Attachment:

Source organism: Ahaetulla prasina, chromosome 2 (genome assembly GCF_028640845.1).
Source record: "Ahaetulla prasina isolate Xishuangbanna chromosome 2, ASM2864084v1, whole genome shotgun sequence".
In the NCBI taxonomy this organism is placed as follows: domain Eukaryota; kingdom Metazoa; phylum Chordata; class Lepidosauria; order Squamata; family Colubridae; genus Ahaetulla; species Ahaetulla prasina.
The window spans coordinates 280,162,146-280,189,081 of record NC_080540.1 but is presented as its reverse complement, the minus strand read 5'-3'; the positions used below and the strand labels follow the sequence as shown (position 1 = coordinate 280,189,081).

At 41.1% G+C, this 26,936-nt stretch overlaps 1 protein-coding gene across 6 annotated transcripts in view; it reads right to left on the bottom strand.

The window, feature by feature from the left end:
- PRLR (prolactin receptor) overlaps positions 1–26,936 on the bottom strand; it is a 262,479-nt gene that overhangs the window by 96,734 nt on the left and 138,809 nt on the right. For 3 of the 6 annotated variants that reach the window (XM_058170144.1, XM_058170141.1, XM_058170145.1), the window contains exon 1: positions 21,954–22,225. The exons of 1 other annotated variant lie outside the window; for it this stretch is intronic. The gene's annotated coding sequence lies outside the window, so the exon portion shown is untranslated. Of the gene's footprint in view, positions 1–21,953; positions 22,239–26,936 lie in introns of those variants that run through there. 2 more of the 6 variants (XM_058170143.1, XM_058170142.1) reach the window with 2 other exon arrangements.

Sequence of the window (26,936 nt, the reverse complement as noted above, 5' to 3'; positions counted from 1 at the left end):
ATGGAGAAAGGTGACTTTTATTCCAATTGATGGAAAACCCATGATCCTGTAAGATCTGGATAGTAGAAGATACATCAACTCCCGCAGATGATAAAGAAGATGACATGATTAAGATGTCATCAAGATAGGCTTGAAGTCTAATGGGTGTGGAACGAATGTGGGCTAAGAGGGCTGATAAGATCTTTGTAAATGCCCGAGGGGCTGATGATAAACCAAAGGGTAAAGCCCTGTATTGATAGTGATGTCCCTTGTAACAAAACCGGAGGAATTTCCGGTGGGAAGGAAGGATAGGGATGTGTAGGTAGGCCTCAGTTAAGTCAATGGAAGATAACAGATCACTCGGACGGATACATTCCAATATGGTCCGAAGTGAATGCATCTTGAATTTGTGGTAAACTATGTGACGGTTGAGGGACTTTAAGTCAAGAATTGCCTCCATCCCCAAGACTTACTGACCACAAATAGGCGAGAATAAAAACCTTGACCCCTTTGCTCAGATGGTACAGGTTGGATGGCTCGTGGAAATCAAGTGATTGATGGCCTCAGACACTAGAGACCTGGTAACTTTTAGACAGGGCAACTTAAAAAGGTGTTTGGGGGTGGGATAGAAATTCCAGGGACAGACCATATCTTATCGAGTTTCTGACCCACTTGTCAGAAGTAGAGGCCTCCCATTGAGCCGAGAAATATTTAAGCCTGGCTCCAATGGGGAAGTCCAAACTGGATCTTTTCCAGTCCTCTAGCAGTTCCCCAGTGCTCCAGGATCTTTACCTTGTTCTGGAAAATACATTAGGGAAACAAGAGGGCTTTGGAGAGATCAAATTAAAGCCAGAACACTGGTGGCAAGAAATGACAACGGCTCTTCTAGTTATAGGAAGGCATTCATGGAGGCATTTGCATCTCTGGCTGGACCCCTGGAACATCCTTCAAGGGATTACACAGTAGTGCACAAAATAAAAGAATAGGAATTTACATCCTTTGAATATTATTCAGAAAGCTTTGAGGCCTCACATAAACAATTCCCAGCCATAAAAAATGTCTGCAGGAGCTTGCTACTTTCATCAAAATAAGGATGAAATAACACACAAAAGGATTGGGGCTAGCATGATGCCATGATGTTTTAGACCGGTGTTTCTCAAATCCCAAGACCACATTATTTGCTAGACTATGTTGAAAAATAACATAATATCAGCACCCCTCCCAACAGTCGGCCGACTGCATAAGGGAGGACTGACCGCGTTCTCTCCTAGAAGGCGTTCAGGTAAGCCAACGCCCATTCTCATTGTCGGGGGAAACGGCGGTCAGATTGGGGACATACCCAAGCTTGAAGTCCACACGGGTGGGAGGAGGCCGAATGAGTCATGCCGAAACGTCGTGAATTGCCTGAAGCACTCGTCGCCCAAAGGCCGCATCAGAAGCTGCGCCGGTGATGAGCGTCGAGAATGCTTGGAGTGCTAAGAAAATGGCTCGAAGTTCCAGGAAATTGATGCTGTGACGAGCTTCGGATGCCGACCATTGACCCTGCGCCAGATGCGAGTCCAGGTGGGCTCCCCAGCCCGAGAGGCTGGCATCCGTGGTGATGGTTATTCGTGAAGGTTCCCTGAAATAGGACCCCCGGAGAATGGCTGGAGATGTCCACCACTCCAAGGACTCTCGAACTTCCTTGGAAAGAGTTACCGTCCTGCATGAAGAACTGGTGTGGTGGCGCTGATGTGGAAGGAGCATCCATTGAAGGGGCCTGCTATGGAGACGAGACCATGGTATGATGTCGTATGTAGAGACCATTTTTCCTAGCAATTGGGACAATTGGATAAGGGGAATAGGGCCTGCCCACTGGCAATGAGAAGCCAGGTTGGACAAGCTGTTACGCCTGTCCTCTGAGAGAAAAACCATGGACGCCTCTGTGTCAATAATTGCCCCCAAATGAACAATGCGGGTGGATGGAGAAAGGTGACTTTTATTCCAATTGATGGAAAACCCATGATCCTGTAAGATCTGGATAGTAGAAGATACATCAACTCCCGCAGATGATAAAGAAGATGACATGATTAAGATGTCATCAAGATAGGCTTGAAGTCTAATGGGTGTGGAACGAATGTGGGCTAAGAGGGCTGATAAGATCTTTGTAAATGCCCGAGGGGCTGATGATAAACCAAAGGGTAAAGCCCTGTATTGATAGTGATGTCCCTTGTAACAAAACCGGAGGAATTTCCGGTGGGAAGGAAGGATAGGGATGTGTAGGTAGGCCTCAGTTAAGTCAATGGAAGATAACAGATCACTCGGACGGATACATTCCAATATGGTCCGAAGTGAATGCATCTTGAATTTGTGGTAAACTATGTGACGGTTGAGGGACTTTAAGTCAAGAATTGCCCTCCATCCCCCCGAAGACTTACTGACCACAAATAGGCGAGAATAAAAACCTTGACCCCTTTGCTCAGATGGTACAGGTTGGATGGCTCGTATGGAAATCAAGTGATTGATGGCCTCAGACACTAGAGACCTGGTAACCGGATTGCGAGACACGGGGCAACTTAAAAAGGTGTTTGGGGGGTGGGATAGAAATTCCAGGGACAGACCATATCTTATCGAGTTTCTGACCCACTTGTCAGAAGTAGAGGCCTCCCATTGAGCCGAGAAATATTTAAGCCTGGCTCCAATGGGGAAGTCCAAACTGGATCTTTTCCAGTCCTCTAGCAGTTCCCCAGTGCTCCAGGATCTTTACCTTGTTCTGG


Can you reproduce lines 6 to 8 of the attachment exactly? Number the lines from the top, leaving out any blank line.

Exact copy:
The window, feature by feature from the left end:
- PRLR (prolactin receptor) overlaps positions 1–26,936 on the bottom strand; it is a 262,479-nt gene that overhangs the window by 96,734 nt on the left and 138,809 nt on the right. For 3 of the 6 annotated variants that reach the window (XM_058170144.1, XM_058170141.1, XM_058170145.1), the window contains exon 1: positions 21,954–22,225. The exons of 1 other annotated variant lie outside the window; for it this stretch is intronic. The gene's annotated coding sequence lies outside the window, so the exon portion shown is untranslated. Of the gene's footprint in view, positions 1–21,953; positions 22,239–26,936 lie in introns of those variants that run through there. 2 more of the 6 variants (XM_058170143.1, XM_058170142.1) reach the window with 2 other exon arrangements.

Sequence of the window (26,936 nt, the reverse complement as noted above, 5' to 3'; positions counted from 1 at the left end):